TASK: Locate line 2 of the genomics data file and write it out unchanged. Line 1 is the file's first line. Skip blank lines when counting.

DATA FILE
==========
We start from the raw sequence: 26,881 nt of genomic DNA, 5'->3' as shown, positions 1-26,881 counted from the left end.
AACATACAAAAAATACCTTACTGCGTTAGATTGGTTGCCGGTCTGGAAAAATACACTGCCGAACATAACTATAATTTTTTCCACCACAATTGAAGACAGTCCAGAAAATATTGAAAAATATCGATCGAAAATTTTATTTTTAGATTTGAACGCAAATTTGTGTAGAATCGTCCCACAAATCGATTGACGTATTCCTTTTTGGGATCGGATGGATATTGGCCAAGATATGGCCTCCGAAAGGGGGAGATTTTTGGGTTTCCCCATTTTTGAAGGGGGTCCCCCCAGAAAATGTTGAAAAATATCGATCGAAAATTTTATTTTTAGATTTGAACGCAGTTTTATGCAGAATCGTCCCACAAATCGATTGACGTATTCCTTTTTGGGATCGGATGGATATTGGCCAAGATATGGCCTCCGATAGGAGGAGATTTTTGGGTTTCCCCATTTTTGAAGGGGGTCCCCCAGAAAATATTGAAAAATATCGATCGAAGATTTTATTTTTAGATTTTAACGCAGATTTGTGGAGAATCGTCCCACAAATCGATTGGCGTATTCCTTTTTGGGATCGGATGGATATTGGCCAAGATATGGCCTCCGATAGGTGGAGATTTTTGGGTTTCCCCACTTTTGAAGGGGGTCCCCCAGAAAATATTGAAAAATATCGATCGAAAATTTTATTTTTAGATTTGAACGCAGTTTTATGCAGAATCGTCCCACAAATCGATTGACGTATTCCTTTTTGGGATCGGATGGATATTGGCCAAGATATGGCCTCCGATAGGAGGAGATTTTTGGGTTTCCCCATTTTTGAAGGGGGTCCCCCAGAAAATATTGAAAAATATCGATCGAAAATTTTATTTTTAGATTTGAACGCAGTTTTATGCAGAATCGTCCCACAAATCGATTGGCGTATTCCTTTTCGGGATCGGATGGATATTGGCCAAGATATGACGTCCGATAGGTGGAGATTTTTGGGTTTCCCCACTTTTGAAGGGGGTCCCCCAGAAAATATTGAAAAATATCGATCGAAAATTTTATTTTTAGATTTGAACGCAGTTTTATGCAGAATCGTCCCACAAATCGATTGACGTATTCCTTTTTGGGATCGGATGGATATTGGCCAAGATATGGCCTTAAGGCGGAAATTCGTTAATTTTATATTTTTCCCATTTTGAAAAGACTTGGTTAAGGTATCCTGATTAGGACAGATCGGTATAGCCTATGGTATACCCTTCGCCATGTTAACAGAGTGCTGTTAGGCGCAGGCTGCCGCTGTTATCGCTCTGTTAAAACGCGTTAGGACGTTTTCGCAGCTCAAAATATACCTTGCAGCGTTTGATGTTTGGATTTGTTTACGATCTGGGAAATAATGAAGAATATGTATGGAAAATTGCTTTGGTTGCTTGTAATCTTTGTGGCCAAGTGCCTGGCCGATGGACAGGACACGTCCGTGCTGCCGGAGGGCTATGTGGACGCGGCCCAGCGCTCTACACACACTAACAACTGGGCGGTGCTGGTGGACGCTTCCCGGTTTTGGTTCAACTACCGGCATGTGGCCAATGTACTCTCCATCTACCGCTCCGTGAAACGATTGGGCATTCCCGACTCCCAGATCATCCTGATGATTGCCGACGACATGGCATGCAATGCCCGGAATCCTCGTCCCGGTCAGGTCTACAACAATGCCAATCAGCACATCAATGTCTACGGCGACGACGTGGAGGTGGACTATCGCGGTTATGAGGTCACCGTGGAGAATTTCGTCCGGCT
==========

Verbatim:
AACATACAAAAAATACCTTACTGCGTTAGATTGGTTGCCGGTCTGGAAAAATACACTGCCGAACATAACTATAATTTTTTCCACCACAATTGAAGACAGTCCAGAAAATATTGAAAAATATCGATCGAAAATTTTATTTTTAGATTTGAACGCAAATTTGTGTAGAATCGTCCCACAAATCGATTGACGTATTCCTTTTTGGGATCGGATGGATATTGGCCAAGATATGGCCTCCGAAAGGGGGAGATTTTTGGGTTTCCCCATTTTTGAAGGGGGTCCCCCCAGAAAATGTTGAAAAATATCGATCGAAAATTTTATTTTTAGATTTGAACGCAGTTTTATGCAGAATCGTCCCACAAATCGATTGACGTATTCCTTTTTGGGATCGGATGGATATTGGCCAAGATATGGCCTCCGATAGGAGGAGATTTTTGGGTTTCCCCATTTTTGAAGGGGGTCCCCCAGAAAATATTGAAAAATATCGATCGAAGATTTTATTTTTAGATTTTAACGCAGATTTGTGGAGAATCGTCCCACAAATCGATTGGCGTATTCCTTTTTGGGATCGGATGGATATTGGCCAAGATATGGCCTCCGATAGGTGGAGATTTTTGGGTTTCCCCACTTTTGAAGGGGGTCCCCCAGAAAATATTGAAAAATATCGATCGAAAATTTTATTTTTAGATTTGAACGCAGTTTTATGCAGAATCGTCCCACAAATCGATTGACGTATTCCTTTTTGGGATCGGATGGATATTGGCCAAGATATGGCCTCCGATAGGAGGAGATTTTTGGGTTTCCCCATTTTTGAAGGGGGTCCCCCAGAAAATATTGAAAAATATCGATCGAAAATTTTATTTTTAGATTTGAACGCAGTTTTATGCAGAATCGTCCCACAAATCGATTGGCGTATTCCTTTTCGGGATCGGATGGATATTGGCCAAGATATGACGTCCGATAGGTGGAGATTTTTGGGTTTCCCCACTTTTGAAGGGGGTCCCCCAGAAAATATTGAAAAATATCGATCGAAAATTTTATTTTTAGATTTGAACGCAGTTTTATGCAGAATCGTCCCACAAATCGATTGACGTATTCCTTTTTGGGATCGGATGGATATTGGCCAAGATATGGCCTTAAGGCGGAAATTCGTTAATTTTATATTTTTCCCATTTTGAAAAGACTTGGTTAAGGTATCCTGATTAGGACAGATCGGTATAGCCTATGGTATACCCTTCGCCATGTTAACAGAGTGCTGTTAGGCGCAGGCTGCCGCTGTTATCGCTCTGTTAAAACGCGTTAGGACGTTTTCGCAGCTCAAAATATACCTTGCAGCGTTTGATGTTTGGATTTGTTTACGATCTGGGAAATAATGAAGAATATGTATGGAAAATTGCTTTGGTTGCTTGTAATCTTTGTGGCCAAGTGCCTGGCCGATGGACAGGACACGTCCGTGCTGCCGGAGGGCTATGTGGACGCGGCCCAGCGCTCTACACACACTAACAACTGGGCGGTGCTGGTGGACGCTTCCCGGTTTTGGTTCAACTACCGGCATGTGGCCAATGTACTCTCCATCTACCGCTCCGTGAAACGATTGGGCATTCCCGACTCCCAGATCATCCTGATGATTGCCGACGACATGGCATGCAATGCCCGGAATCCTCGTCCCGGTCAGGTCTACAACAATGCCAATCAGCACATCAATGTCTACGGCGACGACGTGGAGGTGGACTATCGCGGTTATGAGGTCACCGTGGAGAATTTCGTCCGGCT